• I went to English class, then math.

26
ERROR 8
  • COULD OF
  • MUST OF
  • SHOULD OF
  • WOULD OF
  • These are not standard English
  • DO NOT EVER USE!

27
ERROR 8
  • All should be expressed with the helping verb
    have.
  • Could have
  • Must have
  • Should have
  • Would have
  • In academic/formal writing one would avoid the
    use of contractions opting for could have etc.
    instead, thus avoiding this error

28
ERROR 9
  • WHO VS. THAT

29
WHO
  • WHO is used to indicate or in reference to a
    human.
  • The skateboarder that does tricks is awesome.
    (Wrong!)
  • The skateboarder who does tricks is awesome.
  • Example My grandma, who bakes delicious cookies,
    is coming over for Mothers Day.
  • Additional notes
  • A. a comma is used before and after the who
    clause because it describes grandma but is not
    necessary to the sentence because we know it is
    your grandma. This is called a nonessential
    clause.
  • B. Notice the apostrophe in Mothers as it is
    possessing a particular day.

30
THAT
  • THAT is used to indicate nonhumans or inanimate
    objects.
  • Examples
  • The dog that bit me is at the pound.
  • The rock that was found by the little boy,
    weighed 10 pounds.

31
10. SINGULAR VS. PLURALSVPS
  • Singular versus plural can happen between
    subjects and verbs, subjects and pronouns and all
    three.
  • The number is determined by the SUBJECT.
  • Be careful with verbs is/are (singular/plural
    present tense) and was/were (singular/plural past
    tense).

32
  • Anyone, Everyone, Someone, Anybody, Everybody,
    Each, Anything, etc.
  • Most often people use their as the associated
    pronoun. For example,
  • Everyone needs to bring their book to class.
  • This is incorrect.

33
SVP (singular versus plural)
  • WRONG-This author is able to pour a lot of
    creativity and emotion into their writing.
  • CORRECT-This author is able to pour a lot of
    creativity and emotion into his writing.
  • WRONG-The people who left their books is
    responsible for the mess.
  • CORRECT- The people who left their books are
    responsible for the mess. OR The person who left
    his/her book is responsible for the mess.

34
POSSESSIVE PRONOUN
  • The correct pronoun(s) to use with anyone,
    everyone, someone, anybody, everybody, is
    his/her.
  • Everyone needs to bring his/her book to class.

35
TOP TEN PLUSWORDS MOST OFTEN CONFUSED/MISUSED
  • Now lets go further!
  • 55 and counting!
  • These common errors should be avoided in ALL
    writing! Points will be deducted for each error.

36
11
  • EVERYDAY
  • vs
  • EVERY DAY

37
EVERYDAY
  • This word is an adjective. It describes a noun.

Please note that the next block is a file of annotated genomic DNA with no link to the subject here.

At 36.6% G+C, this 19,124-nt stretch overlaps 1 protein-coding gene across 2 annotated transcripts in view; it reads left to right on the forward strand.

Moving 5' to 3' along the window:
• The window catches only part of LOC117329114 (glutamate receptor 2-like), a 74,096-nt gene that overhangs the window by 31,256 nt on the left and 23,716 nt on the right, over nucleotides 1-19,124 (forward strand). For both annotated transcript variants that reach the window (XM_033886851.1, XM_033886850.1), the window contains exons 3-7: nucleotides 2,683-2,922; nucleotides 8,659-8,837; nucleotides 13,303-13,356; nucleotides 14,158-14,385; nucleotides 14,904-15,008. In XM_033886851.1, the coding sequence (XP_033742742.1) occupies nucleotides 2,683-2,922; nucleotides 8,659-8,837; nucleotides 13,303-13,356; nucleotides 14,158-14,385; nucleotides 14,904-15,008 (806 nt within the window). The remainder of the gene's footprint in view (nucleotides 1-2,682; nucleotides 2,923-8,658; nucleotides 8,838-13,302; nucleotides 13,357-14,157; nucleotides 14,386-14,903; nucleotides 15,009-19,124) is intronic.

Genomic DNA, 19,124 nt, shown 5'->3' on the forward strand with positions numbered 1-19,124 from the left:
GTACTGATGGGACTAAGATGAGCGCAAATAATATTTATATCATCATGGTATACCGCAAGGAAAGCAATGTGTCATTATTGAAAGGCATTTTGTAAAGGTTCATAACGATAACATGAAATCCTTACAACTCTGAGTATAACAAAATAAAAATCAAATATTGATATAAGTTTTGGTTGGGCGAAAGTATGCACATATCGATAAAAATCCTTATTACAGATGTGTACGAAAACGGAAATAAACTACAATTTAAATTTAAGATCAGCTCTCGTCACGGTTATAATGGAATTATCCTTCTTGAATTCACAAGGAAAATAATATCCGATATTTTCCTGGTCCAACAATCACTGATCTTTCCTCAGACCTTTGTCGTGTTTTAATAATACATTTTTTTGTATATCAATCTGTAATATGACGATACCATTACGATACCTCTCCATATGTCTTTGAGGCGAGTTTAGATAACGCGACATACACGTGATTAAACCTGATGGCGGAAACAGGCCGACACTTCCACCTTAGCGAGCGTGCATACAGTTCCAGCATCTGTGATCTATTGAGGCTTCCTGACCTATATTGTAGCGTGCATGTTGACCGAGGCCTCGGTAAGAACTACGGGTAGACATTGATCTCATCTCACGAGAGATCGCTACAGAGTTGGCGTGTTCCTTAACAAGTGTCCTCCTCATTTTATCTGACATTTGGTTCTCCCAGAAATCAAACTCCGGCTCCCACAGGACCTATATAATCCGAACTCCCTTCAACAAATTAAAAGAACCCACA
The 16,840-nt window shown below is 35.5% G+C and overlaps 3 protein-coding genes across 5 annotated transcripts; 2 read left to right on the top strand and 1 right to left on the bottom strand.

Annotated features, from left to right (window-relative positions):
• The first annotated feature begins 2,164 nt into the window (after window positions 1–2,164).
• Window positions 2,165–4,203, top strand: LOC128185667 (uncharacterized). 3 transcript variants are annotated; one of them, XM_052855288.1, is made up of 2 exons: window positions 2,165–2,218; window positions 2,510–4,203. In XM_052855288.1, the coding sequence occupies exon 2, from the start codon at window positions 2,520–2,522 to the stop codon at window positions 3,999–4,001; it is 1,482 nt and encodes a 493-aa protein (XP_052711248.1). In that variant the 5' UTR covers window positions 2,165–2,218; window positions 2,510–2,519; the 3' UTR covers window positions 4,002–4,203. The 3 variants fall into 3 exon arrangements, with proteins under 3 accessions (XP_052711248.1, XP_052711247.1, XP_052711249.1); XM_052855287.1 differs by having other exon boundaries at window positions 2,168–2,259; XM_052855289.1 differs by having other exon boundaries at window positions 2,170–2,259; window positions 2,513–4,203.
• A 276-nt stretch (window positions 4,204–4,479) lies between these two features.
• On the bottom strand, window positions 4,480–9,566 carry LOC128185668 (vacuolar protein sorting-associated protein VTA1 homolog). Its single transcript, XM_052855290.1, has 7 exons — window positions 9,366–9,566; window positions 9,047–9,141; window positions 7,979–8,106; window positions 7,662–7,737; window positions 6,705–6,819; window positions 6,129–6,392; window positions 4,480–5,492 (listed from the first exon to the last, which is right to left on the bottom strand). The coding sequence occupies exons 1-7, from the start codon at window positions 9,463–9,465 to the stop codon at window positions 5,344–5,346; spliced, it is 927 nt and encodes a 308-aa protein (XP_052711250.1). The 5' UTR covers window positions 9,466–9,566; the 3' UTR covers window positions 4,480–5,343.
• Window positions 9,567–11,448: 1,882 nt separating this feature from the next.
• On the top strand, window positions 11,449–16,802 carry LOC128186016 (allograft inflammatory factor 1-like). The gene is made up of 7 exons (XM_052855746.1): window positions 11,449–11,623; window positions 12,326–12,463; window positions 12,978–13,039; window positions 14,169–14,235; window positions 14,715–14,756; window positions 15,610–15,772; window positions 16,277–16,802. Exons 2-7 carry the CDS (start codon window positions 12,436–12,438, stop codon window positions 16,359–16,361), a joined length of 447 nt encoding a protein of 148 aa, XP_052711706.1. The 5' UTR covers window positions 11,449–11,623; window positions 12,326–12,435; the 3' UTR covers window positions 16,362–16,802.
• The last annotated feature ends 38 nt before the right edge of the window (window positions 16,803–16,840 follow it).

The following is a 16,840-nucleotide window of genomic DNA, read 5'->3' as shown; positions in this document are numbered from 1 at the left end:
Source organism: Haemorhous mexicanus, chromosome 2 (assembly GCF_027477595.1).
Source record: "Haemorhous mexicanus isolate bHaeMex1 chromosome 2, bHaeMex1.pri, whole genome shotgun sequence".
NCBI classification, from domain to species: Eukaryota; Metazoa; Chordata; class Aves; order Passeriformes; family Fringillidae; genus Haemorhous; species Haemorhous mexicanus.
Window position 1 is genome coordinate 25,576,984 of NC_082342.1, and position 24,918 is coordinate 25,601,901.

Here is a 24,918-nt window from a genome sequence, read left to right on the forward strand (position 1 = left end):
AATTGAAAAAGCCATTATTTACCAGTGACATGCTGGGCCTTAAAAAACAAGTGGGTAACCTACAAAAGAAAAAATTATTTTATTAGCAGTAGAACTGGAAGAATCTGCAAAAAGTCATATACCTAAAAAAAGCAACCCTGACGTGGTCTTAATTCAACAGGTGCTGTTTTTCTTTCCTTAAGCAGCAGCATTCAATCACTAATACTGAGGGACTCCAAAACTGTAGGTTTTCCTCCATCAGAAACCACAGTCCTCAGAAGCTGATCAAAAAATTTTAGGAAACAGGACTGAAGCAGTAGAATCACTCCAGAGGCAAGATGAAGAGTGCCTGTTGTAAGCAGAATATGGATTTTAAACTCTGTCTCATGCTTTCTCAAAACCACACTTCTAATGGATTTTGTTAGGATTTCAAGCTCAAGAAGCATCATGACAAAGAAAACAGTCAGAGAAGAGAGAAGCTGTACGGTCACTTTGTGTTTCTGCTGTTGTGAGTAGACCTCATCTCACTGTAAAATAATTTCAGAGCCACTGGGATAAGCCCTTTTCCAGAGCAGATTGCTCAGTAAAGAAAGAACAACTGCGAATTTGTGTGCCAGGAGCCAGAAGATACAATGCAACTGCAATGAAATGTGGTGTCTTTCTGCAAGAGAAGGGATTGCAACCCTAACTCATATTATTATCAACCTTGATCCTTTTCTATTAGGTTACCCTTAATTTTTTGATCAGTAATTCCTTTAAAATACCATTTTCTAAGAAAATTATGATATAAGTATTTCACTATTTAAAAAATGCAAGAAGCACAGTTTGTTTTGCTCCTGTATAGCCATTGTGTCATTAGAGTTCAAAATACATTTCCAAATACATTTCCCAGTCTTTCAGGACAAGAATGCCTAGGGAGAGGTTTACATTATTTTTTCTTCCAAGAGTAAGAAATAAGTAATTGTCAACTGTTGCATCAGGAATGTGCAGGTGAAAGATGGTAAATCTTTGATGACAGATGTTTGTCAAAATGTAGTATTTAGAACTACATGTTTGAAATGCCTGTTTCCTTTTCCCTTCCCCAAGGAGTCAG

• Example
  • I wear my everyday jacket to school.

38
EVERY DAY
  • These words are an expression of time.
  • Example
  • She wears the blue jacket every day.

39
12
  • ALL READY
  • vs
  • ALREADY

40
ALL READY
  • All ready means prepared.
  • Example John is all ready to go to school.

41
ALREADY
  • Already means previously.
  • Example Mom was going to clean the house, but
    Dad already did it.

42
13. ACCEPT vs. EXCEPT
  • Accept means to agree to
  • Except means with the exclusion of
  • I will accept all the recommendations except the
    last one.

43
14. ADVICE vs. ADVISE
  • ADVICE (noun) counsel
  • ADVISE (verb) to recommend
  • If I ask for her advice, she may advise me to
    quit.

44
15. AFFECT vs. EFFECT
  • AFFECT-MOSTLY A VERB to influence
  • His performance affected me.
  • She affected an air of superiority.
  • (noun) She had a happy affect. (from the field of
    psychology to acknowledge an emotion)
  • EFFECT-MOSTLY A NOUN the result
  • That drug has dangerous effects.
  • The sound effects were amazing.
  • (verb) to bring about
  • The teacher effected certain changes.
  • Visit grammargirl on line for more fun
    information
  • http//grammar.quickanddirtytips.com/affect-versus
    -effect.aspx

45
16. AISLE vs. ISLE
  • AISLE a passage between sections of seats.
  • The bride walked down the aisle.
  • ISLE a small island
  • He was stranded on the isle for 7 days before a
    plane rescued him.

46
17. All Right vs. Alright
  • NEVER USE ALRIGHT it is not standard English.
  • ALWAYS use ALL RIGHT.
  • Even when alright means okay it is still slang.
  • Can be used in creative writing in dialogue, but
    it is not acceptable in academic writing.

47
18. Altogether vs. All together
  • Altogether means entirely or on the whole
    (overall)
  • All together means that each of the parts of a
    group are considered at once.